and something in me responds.
The arrival of the monsoon is felt like a sea change in my blood, stirring up memories—the real, the fanciful, the inherited—and a powerful desire to weep, to laugh, to read poetry, to dance, to make love, to curl up in an enchanted sleep for a hundred years. I wonder if it is so for everyone, or does one have to have been born and raised in the monsoonal tropics? The rains cast a spell on settlements by the sea: overcast skies, and the aquamarine daylight through which people seem to swim as they go about their lives, make us citizens of Atlantis, of the Isle of Ys, her church bells tolling beneath the waves, or of Macondo.
Macondo! It was during the rainy season, twenty years ago, that I read Gabriel Garcia Marquez‘ One Hundred Years of Solitude. I was curled up on a dusty couch that had been banished to the attic of my parents’ house, surrounded by boxes of Arizona Magazine and shelves of college textbooks that my mother never threw away.
The smell of paper yellowing in secret, the pattering rain on the wooden roof a few feet above my head, and the watery sunlight coming feebly through the windows—these became elements of powerful magic, and I was sure that if I descended the spiraling staircase to the ground floor and went onto the veranda I would find the neighbors gone and our house standing amidst the dripping banana plants of a plantation in the middle of nowhere, surrounded by jungles, tarantulas, and rivers, and the rain would not stop falling for four long years.
And who knows whether, when I got older, I didn’t subconsciously go in search of my personal Macondo? Rainy season, years later, found me and my husband in a fisherman’s shack at the edge of the South China Sea, reading poems by kerosene lamp and candlelight while a typhoon rampaged outside, bending the coconut palms sideways and sending the massive trees that grew in the jungle behind us crashing to earth with a horrible tearing and screeching sound.
And after the storm, stillness in the jungle, and everywhere the sound of trickling rills, dripping leaves, as a cobalt blue twilight pulled the black night over us. There would be smoke-flavored coffee boiled in the damp fireplace, homemade bread (baked in better weather) with honey from the jungle, two cats desperate for a lap to sit in, the face of my lover by firelight, the “bulge and nuzzle” sound of the waves on a stony beach…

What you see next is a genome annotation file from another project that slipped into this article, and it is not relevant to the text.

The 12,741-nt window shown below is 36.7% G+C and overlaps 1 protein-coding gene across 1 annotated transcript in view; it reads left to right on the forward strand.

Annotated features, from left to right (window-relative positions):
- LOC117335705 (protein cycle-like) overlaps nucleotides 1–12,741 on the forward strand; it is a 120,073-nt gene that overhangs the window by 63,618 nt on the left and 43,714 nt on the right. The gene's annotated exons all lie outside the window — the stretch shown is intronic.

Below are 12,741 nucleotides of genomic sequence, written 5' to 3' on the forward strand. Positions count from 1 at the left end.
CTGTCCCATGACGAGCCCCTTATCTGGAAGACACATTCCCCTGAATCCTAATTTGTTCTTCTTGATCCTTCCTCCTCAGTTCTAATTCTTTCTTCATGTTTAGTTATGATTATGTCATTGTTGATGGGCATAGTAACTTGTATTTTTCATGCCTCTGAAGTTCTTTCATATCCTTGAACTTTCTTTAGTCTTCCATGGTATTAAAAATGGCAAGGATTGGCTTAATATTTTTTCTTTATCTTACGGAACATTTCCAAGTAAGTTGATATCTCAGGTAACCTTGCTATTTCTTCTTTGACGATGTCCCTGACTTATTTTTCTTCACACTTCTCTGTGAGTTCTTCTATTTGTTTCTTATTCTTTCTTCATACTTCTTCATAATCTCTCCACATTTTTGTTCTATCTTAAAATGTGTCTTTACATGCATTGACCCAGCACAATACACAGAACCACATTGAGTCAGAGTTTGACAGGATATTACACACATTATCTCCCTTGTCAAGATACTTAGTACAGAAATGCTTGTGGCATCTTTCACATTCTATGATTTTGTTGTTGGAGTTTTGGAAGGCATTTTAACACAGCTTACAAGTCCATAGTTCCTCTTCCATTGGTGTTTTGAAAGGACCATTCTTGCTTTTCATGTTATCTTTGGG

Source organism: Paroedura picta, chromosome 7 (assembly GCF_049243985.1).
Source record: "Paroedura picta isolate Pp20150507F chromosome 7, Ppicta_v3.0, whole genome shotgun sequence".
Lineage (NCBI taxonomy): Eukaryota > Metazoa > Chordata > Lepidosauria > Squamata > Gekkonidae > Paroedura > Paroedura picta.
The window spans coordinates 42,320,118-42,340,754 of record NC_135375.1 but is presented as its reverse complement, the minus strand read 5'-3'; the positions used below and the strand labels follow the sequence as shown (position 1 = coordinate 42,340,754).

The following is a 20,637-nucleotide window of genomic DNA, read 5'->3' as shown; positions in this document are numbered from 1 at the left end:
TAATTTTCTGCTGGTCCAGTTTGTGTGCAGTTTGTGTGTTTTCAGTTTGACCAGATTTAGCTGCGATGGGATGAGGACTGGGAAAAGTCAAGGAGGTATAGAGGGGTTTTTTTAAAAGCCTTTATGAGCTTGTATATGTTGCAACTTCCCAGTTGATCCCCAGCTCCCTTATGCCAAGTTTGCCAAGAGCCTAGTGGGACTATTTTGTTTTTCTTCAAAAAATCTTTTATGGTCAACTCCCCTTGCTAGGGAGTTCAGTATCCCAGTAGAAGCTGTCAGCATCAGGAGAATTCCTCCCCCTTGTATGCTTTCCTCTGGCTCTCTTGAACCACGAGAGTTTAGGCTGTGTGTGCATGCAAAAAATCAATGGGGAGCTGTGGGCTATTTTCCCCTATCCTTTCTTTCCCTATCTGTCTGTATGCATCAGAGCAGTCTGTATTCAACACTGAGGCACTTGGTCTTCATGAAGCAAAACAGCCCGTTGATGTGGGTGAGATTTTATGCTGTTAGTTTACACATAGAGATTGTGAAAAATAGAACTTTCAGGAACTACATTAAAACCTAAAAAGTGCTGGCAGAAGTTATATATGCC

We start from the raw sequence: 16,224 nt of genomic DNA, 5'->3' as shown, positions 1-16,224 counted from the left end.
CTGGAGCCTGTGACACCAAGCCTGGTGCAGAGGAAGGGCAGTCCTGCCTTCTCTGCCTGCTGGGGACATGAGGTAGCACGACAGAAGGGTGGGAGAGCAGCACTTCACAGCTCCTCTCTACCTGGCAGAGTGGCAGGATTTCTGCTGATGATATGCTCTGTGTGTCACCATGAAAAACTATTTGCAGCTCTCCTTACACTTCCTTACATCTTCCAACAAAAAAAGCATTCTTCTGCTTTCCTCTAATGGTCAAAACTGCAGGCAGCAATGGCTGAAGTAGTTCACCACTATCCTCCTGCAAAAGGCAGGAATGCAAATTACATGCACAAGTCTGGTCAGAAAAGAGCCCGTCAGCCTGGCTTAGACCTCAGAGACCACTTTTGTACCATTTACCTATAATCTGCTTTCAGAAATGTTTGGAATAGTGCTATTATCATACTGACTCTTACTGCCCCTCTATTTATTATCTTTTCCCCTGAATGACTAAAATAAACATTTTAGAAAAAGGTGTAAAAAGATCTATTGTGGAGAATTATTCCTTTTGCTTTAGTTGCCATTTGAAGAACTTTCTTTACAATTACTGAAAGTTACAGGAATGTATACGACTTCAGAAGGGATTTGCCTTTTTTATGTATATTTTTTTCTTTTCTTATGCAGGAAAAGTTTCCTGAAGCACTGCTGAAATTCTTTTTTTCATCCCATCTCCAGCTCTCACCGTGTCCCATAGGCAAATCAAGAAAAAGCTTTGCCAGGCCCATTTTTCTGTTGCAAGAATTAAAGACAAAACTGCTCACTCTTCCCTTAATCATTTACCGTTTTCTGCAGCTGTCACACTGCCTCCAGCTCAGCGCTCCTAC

memories…macaques in the mango trees, seasnakes amongst the coral heads, monitor lizards in the kitchen, python living on my bookshelves, spiders in the sweet potatoes and centipedes in the amaryllis, honey in the rum, fireflies in their thousands, bathing in the jungle, cockatoos in my hair, reading in the hammock, turtles on the beach, sex in the shallows, hornbills in the bedroom, termites in the Cabernet Sauvignon…
the real, the fanciful, the inherited…
For the past 5 years I have been in Darwin, Australia. My life is less complex, and yet a little more complicated. I will never again have the sort of time that I had when I lived on a beach in a remote part of the under-developed Philippines.
I have other things, now: certain conveniences and priveleges that life in the developed world confers, and I am grateful for them, grateful that I don’t have to claw and fight and outfox my way to everything, but there is less time, and more worries, and infinitely more things to choose from, though the people around me are less happy or content than the fishermen of El Nido were, who had no choices.
I am glad that, even here, we have found a way to live on the sea, away from the concrete ugliness and crowded tenements of Darwin and her suburbs. My nearest neighbors are a mangrove forest and a couple of uninhabited boats. If I face the east, I could be anywhere in the coastal tropics…Madagascar, Palawan, Sarawak. And the Monsoon, bless it, is the same everywhere, working its magic wherever it is.